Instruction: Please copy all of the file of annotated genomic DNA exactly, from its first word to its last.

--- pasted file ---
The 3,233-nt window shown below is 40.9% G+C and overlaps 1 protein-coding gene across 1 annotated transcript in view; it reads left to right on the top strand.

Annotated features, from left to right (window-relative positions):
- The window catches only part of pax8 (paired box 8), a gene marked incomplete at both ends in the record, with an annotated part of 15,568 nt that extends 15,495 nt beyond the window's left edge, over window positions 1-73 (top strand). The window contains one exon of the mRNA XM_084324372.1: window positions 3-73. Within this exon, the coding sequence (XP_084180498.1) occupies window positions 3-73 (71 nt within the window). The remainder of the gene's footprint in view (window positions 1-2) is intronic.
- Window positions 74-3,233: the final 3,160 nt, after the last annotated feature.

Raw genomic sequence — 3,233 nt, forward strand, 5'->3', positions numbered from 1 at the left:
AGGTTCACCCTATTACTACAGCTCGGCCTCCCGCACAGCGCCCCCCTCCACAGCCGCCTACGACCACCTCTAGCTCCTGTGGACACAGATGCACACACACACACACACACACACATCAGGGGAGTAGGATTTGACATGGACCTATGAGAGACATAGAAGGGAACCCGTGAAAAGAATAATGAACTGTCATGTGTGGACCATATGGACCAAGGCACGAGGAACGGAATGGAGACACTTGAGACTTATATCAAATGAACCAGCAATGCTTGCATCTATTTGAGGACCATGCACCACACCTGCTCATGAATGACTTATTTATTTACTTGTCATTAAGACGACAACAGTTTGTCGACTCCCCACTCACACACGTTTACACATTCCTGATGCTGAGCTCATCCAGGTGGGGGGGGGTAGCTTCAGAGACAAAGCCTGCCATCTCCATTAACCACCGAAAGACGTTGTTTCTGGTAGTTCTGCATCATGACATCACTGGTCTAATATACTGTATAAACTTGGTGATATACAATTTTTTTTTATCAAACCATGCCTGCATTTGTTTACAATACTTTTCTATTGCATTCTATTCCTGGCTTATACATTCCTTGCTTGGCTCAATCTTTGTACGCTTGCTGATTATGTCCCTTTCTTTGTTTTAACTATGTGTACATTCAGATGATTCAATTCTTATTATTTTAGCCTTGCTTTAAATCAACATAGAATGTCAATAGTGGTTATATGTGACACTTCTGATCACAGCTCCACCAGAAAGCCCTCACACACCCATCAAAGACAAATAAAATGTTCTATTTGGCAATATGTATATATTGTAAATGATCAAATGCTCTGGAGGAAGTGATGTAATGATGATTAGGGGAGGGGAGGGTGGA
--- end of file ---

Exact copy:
The 3,233-nt window shown below is 40.9% G+C and overlaps 1 protein-coding gene across 1 annotated transcript in view; it reads left to right on the top strand.

Annotated features, from left to right (window-relative positions):
- The window catches only part of pax8 (paired box 8), a gene marked incomplete at both ends in the record, with an annotated part of 15,568 nt that extends 15,495 nt beyond the window's left edge, over window positions 1-73 (top strand). The window contains one exon of the mRNA XM_084324372.1: window positions 3-73. Within this exon, the coding sequence (XP_084180498.1) occupies window positions 3-73 (71 nt within the window). The remainder of the gene's footprint in view (window positions 1-2) is intronic.
- Window positions 74-3,233: the final 3,160 nt, after the last annotated feature.

Raw genomic sequence — 3,233 nt, forward strand, 5'->3', positions numbered from 1 at the left:
AGGTTCACCCTATTACTACAGCTCGGCCTCCCGCACAGCGCCCCCCTCCACAGCCGCCTACGACCACCTCTAGCTCCTGTGGACACAGATGCACACACACACACACACACACACATCAGGGGAGTAGGATTTGACATGGACCTATGAGAGACATAGAAGGGAACCCGTGAAAAGAATAATGAACTGTCATGTGTGGACCATATGGACCAAGGCACGAGGAACGGAATGGAGACACTTGAGACTTATATCAAATGAACCAGCAATGCTTGCATCTATTTGAGGACCATGCACCACACCTGCTCATGAATGACTTATTTATTTACTTGTCATTAAGACGACAACAGTTTGTCGACTCCCCACTCACACACGTTTACACATTCCTGATGCTGAGCTCATCCAGGTGGGGGGGGGTAGCTTCAGAGACAAAGCCTGCCATCTCCATTAACCACCGAAAGACGTTGTTTCTGGTAGTTCTGCATCATGACATCACTGGTCTAATATACTGTATAAACTTGGTGATATACAATTTTTTTTTATCAAACCATGCCTGCATTTGTTTACAATACTTTTCTATTGCATTCTATTCCTGGCTTATACATTCCTTGCTTGGCTCAATCTTTGTACGCTTGCTGATTATGTCCCTTTCTTTGTTTTAACTATGTGTACATTCAGATGATTCAATTCTTATTATTTTAGCCTTGCTTTAAATCAACATAGAATGTCAATAGTGGTTATATGTGACACTTCTGATCACAGCTCCACCAGAAAGCCCTCACACACCCATCAAAGACAAATAAAATGTTCTATTTGGCAATATGTATATATTGTAAATGATCAAATGCTCTGGAGGAAGTGATGTAATGATGATTAGGGGAGGGGAGGGTGGA